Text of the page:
The Happy Valley Reservoir is a water reservoir located in Adelaide, Australia. Constructed when the total population of Adelaide numbered 315,200 (1893 census), the Happy Valley Reservoir now supplies over a half a million people, from Adelaide's southern extent to the city-centre.[1] It is also home to much wildlife, including many kangaroos.


Built between 1892 and 1897 at a cost of A$1.8 million[2] it was the third reservoir constructed in South Australia as a supplement to the Thorndon Park Reservoir (built 1860) and the Hope Valley Reservoir (built 1872).

The original Happy Valley township, school and cemetery were completely flooded by the new reservoir requiring their relocation. The township was moved to the east while the cemetery, which is still in use today, was moved to the west and relocated alongside the base of the dam wall. The school, originally located on Candy road, was relocated south to two acres of land on Red Hill Road (later renamed Education road) which was donated by local farmer Harry Mason. While some students attended O'Halloran Hill or Clarendon schools for the 18 months that the Happy Valley school was closed, some did not attend any school until it was re-opened on 26 September 1898. The school closed in December 1979 and re-opened on a new site on the other side of the road directly opposite.[3]

The reservoir acts as a 'holding pond' for water directed to it from the Clarendon Weir via a five km long tunnel. The 1.8 m diameter tunnel was bored simultaneously from both ends and when meeting had a deviation of 25 mm. Its deepest point underground is 122 m where it passes through a hill. On 7 August 1896 the tunnel's inlet valve was opened by the Governor of South Australia, Sir Thomas Fowell Buxton and the reservoir began filling.[4]

Continuing use

Initially 15 kilometres from Adelaide, the reservoir is now largely enveloped by the city's southern suburbs, of which the relocated Happy Valley village is now one.[1] Although the reservoir is relatively small in capacity; holding only 11,500 megalitres and is dwarfed by Mount Bold Reservoir which is at least four times larger,[1] it is the site of the biggest water treatment plant in Adelaide and is responsible for providing more than 40% of the city's water.[5]

With public access prohibited, the natural "bush" of the reservoir's enclosed catchments are home to kangaroos, echidnas and koalas. Several areas have also been planted with managed pine plantations to reduce soil erosion and provide an income from harvesting. As a result of the plantations being located within what are now inner city suburbs they have become almost iconic. In the early 2000s, plans to harvest the mature pines were blocked following public protests over the visual impact the clearance and replanting would have on the surrounding suburbs.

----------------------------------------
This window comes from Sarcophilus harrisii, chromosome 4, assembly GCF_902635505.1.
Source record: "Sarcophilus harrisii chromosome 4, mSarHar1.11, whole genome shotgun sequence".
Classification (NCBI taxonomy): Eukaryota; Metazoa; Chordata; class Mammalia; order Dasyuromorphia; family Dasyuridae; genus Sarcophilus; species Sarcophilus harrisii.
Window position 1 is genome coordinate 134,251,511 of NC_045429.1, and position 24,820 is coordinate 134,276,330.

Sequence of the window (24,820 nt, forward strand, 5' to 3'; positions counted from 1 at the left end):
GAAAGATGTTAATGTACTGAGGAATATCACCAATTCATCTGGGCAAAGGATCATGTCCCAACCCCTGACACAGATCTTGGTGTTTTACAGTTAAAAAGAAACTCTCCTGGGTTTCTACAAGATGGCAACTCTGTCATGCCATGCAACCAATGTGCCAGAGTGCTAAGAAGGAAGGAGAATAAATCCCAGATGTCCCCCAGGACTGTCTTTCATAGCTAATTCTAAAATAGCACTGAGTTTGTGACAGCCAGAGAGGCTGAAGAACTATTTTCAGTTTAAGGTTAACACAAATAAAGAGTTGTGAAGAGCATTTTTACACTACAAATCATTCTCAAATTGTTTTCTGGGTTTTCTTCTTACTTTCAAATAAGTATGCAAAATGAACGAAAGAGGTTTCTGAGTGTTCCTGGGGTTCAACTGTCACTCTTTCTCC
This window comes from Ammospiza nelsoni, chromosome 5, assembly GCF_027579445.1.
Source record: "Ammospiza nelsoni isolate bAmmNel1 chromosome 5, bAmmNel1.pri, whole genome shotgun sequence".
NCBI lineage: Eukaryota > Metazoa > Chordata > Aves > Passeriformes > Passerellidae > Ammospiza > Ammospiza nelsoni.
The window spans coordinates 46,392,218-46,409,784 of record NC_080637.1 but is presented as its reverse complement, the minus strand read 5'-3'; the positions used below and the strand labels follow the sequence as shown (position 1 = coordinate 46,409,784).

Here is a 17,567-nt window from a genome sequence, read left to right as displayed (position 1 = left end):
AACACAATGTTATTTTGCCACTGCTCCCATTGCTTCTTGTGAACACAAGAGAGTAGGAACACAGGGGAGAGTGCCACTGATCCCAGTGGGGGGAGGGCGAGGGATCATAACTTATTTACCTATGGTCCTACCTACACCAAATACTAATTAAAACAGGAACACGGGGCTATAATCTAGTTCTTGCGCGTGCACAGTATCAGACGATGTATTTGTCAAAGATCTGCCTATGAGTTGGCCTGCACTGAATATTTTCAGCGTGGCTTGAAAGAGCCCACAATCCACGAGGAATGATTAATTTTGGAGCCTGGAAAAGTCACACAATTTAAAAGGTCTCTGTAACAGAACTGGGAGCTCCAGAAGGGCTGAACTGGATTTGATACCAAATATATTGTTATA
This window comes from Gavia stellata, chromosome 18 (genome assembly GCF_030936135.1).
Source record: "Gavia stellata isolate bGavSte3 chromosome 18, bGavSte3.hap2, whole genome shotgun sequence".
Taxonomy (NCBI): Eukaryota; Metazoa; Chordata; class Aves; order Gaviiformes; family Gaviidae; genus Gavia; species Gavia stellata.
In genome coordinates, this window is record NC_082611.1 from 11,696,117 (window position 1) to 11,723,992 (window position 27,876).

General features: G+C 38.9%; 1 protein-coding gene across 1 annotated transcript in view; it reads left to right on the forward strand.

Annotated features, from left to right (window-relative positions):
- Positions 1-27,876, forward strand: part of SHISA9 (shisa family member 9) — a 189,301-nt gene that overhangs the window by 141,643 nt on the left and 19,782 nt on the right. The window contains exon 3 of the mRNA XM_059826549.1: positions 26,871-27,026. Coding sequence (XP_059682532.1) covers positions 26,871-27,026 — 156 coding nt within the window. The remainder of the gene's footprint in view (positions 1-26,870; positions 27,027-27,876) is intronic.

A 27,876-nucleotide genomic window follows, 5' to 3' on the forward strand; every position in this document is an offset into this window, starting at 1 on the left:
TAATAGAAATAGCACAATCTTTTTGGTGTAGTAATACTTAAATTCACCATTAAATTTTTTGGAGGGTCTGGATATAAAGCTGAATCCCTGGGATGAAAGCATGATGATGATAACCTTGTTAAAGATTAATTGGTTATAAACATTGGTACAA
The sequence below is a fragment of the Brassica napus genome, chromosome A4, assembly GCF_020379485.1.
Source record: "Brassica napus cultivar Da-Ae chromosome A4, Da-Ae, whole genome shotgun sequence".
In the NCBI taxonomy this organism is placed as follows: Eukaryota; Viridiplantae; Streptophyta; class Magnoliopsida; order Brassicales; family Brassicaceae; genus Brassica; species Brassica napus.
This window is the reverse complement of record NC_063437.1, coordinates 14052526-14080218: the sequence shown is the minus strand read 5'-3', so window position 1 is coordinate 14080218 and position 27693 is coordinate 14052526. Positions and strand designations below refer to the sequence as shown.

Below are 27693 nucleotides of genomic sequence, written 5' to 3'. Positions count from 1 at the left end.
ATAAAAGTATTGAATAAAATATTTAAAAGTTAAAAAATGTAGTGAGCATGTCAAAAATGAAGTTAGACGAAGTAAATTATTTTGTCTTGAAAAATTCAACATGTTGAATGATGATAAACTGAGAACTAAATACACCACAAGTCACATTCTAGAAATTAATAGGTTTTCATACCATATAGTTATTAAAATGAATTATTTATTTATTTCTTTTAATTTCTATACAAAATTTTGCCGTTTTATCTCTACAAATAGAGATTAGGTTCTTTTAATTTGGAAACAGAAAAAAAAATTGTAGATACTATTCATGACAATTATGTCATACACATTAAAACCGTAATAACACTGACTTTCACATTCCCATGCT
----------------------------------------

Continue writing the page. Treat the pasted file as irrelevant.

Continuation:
Water from the dam was originally supplied to Adelaide through a tunnel under Black Road. In the early 1960s, the original intake tunnel from the Clarendon Weir was increased in size to allow access by maintenance vehicles, and a second outlet tunnel was constructed under South Road. In 1986 this new tunnel became the sole outlet for the reservoir when the original outlet was abandoned.[6] At the same time the Thorndon Park Reservoir was decommissioned and reestablished as a recreational park.


Between 2002 and 2004, the Reservoir underwent a major renovation as part of A$22 million rehabilitation project aimed at enhancing the Reservoir to meet guidelines of best practice for dam management at both international and national levels.[2] The reservoir's earth wall was particularly susceptible to piping failure (a small leak, called a pipe, gets larger until the dam collapses) and the renovations lowered the risk of dam wall failure from 1 in 1,200 to an estimated 1 in 100,000. Part of this project included an upgrade of the dam wall designed to also increase flood storage capacity by 165% and reduce risk of damage in the event of an earthquake.[7]

With the lowering of the water level during renovations exposing the original Happy Valley township for the first time, archaeologists took the opportunity to excavate the site. Despite the township being entirely intact and undamaged when flooded in 1896, very little was found apart from scattered bricks and the foundations of several buildings of which only the Post Office was identified.[8]

  • Capacity: 11.5 Gigalitres
  • Length of wall: 1,155 m
  • Height of wall: 23.6 m
  • Type of wall: Earth with clay core
  • Area of water spread: 1.88 km2

See also


  1. ^ a b c Conlon, Keith. "Open Day at Happy Valley". Postcards. Nine Network. Archived from the original on 17 June 2005. Retrieved 24 September 2005.
  2. ^ a b "Water Storage (Reservoirs): Happy Valley Reservoir". SA Water. 2005. Archived from the original on 25 August 2007. Retrieved 24 September 2005.
  3. ^ Happy Valley school history
  4. ^ Adelaide Water Supply. The Manning index of South Australian history. State Library of South Australia
  5. ^ "SA Water Reserves: Happy Valley". South Australian Department for Environment and Heritage. 21 March 2005. Archived from the original on 17 September 2006. Retrieved 24 September 2005.
  6. ^ Parliament of south Australia official Hansard Report Archived 29 September 2007 at the Wayback Machine Happy Valley Reservoir Rehabilitation Project Wednesday 3 July 2002 pdf
  7. ^ "Happy Valley Reservoir Wall Upgrade" (PDF). SA Water. Archived from the original (PDF) on 17 July 2005. Retrieved 24 September 2005.
  8. ^ Article in The Advertiser in 2002 (help required: date unknown at this time) As nothing of interest was found no research was published.